It was another busy night at Hotel Infinity
I think it was about 8pm although it could have been a little later.
The time wasn't really all that important.
What was important was that word had just been received that the Queen of England
would arrive shortly and expected a room for the night.
Unfortunately, every single one of the Hotel's infinite rooms was full.
Fortunately, the concierge, who had a Phd in Mathematics but had gotten tired of driving a taxi and had decided to get a
real more discrete job, suggested that the duty manager move each of the guests from their current room to the next higher numbered room as this would make room 1 available without requiring that any guest be evicted.
The duty manager replied that this would almost certainly result in a lot of complaints although the concierge was quick to point out that with an infinite number of guests, there were going to be an infinite number of complaints anyways.
That was good enough for the duty manager and the plan was put into operation.
When the Queen arrived, she was presented with the keys to room 1 (the Royal Suite, of course) and everyone except the concierge was happy (the concierge had realized too late that although there would probably be a big tip from the Queen in the morning, there wasn't going to be the usual infinite number of tips from satisfied guests).
What's the point of this story?
This story is intended to illustrate a few of the more subtle aspects of the concept of infinity
- that adding one (i.e. the Queen) to a set of infinite size (i.e. the number of guests already in the Hotel when the Queen arrives) doesn't change the size of the set
- that you can map (i.e. match up) the elements of one infinite set (i.e. the rooms in Hotel Infinity) with the elements of another infinite set (i.e. the guests staying at Hotel Infinity) and that adding a finite number of elements to one set (i.e. adding the Queen to the set of guests) doesn't affect our ability to map the elements (i.e. put guests into rooms without leaving any guests without a room).
There's a variation of this story which involves adding an infinite number of guests to the Hotel after it's full - this works also as doubling the size of an infinite set doesn't change the size of the set (i.e. infinity plus infinity is equal to infinity)
- that if there is a non-zero probability that each element of a set of infinite size will have a certain property (i.e. the non-zero probability that each guest will complain about something) then the number of elements of the set with the property (i.e. the guests that complain about something) is infinite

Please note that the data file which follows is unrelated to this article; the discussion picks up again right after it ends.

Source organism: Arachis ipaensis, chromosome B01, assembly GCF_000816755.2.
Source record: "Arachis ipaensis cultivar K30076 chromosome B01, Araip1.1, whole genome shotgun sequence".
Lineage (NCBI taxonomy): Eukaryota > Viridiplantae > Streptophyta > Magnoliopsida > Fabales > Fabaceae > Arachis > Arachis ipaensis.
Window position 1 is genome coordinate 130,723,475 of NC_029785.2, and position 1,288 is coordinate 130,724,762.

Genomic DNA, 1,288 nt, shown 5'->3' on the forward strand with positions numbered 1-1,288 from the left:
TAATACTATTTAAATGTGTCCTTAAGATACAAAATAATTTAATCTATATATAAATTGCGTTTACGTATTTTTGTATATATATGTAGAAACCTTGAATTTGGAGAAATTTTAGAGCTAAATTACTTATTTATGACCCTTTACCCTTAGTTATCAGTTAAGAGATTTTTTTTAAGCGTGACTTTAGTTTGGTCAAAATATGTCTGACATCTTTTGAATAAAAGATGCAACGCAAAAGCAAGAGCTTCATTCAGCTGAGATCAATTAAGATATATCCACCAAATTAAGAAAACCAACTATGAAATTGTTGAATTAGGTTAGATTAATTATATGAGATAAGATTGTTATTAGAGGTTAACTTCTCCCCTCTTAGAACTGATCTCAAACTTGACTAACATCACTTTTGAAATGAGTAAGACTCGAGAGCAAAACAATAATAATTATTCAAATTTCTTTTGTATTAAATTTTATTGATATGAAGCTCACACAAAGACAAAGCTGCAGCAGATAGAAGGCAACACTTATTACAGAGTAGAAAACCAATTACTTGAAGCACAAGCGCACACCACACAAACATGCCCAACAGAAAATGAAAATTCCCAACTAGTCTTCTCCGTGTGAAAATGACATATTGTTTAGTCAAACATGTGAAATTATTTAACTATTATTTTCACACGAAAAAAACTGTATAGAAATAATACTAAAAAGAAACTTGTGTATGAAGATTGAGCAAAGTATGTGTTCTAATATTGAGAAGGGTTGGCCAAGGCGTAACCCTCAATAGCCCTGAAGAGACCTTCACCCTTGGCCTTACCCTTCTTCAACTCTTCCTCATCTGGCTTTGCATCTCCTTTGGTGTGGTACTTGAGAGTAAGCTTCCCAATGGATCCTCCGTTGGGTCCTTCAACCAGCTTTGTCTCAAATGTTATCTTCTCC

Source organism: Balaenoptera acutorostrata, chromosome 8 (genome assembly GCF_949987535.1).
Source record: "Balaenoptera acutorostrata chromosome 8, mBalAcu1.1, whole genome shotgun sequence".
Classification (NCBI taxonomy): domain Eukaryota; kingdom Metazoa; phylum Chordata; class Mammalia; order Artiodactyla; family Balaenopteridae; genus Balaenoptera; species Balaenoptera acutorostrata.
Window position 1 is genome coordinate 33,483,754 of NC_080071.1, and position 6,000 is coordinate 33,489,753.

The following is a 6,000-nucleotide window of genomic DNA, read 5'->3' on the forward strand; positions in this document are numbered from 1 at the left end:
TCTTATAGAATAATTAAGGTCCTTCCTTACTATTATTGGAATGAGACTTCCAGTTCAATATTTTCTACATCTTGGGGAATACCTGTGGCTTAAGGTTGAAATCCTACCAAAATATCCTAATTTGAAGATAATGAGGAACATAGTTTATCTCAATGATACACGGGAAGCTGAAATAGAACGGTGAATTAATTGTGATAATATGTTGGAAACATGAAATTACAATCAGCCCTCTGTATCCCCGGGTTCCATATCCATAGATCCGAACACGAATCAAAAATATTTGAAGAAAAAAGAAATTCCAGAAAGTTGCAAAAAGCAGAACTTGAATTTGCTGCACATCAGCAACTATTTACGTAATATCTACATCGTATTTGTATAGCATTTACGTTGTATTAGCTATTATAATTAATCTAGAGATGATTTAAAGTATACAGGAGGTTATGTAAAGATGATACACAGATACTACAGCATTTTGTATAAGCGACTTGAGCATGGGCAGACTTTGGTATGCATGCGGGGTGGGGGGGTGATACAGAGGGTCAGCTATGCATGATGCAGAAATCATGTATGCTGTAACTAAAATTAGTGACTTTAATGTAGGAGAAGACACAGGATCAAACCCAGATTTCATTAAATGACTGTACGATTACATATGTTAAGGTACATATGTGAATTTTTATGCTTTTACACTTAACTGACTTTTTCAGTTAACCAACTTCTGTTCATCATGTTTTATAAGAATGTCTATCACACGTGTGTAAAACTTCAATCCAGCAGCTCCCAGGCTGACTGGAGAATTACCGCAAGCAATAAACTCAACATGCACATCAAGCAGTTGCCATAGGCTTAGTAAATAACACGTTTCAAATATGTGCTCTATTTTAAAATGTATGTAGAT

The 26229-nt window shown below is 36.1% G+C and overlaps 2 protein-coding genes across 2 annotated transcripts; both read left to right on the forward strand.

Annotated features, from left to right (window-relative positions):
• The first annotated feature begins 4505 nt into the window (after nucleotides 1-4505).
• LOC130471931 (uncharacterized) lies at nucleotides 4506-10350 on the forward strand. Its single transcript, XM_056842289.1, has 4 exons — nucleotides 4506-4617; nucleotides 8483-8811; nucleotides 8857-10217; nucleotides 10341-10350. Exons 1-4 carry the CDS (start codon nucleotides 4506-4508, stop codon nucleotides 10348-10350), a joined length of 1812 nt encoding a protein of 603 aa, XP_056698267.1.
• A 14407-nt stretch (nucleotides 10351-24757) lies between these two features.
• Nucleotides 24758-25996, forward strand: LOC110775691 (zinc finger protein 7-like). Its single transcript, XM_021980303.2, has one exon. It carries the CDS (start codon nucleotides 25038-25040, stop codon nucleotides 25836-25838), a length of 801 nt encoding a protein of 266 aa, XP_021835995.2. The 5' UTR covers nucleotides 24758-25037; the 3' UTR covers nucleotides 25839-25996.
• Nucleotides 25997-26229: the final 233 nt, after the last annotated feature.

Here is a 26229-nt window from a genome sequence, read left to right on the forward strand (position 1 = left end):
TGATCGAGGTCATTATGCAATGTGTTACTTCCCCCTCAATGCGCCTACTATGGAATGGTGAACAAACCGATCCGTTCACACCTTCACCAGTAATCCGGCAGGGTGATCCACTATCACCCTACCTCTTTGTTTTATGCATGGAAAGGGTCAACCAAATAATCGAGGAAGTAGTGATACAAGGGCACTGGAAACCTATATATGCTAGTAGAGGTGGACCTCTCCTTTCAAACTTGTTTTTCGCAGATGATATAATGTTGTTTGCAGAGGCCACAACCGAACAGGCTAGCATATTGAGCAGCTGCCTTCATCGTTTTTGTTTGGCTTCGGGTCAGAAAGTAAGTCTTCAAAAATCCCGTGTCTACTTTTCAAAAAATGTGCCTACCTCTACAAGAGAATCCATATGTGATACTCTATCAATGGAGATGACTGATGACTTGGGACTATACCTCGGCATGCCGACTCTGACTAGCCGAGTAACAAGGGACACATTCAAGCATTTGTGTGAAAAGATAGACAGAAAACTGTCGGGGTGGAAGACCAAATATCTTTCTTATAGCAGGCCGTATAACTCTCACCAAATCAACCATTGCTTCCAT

- that increasing the probability that an element of the set has the property (i.e. doing something that DRAMATICALLY increases the probability that a guest will complain) doesn't change the size of the set of elements with the property (i.e. size of the set of guests which complains)
- that a very small amount times infinity (i.e. the average size of a tip left by each guest times the infinite number of guests) is infinity which is (infinitely) larger than the largest possible finite value (i.e. if none of the guests except the Queen leaves a tip then the size of the tip will be finite which is much MUCH worse than the infinite tip that the concierge usually gets when the Hotel is full)
There's also a stupid joke surrounding the term "real" - Hotel Infinity has an infinite number of "discrete" rooms (i.e. like the infinite set of natural numbers
and unlike the "larger" infinite set of "real" numbers - see the infinity
node for an explanation of why there are more real numbers than integers).
On the other hand, I did (until now) resist the temptation to say that the concierge used to have a continuous job but now has a discrete job (sorry - no explanation of this even stupider "inside joke").
A version of this story was told in class by my second year calculus professor
It was a key step along the way to my comprehending the notion of "infinity
This story is often told with the hotel called the Hilbert Hotel.
I prefer the name "Hotel Infinity" as the story flows better with that name and calling it the "Hilbert Hotel" would make it necessary to explain why it is called the "Hilbert Hotel" whereas the name "Hotel Infinity" is, I believe, pretty obvious.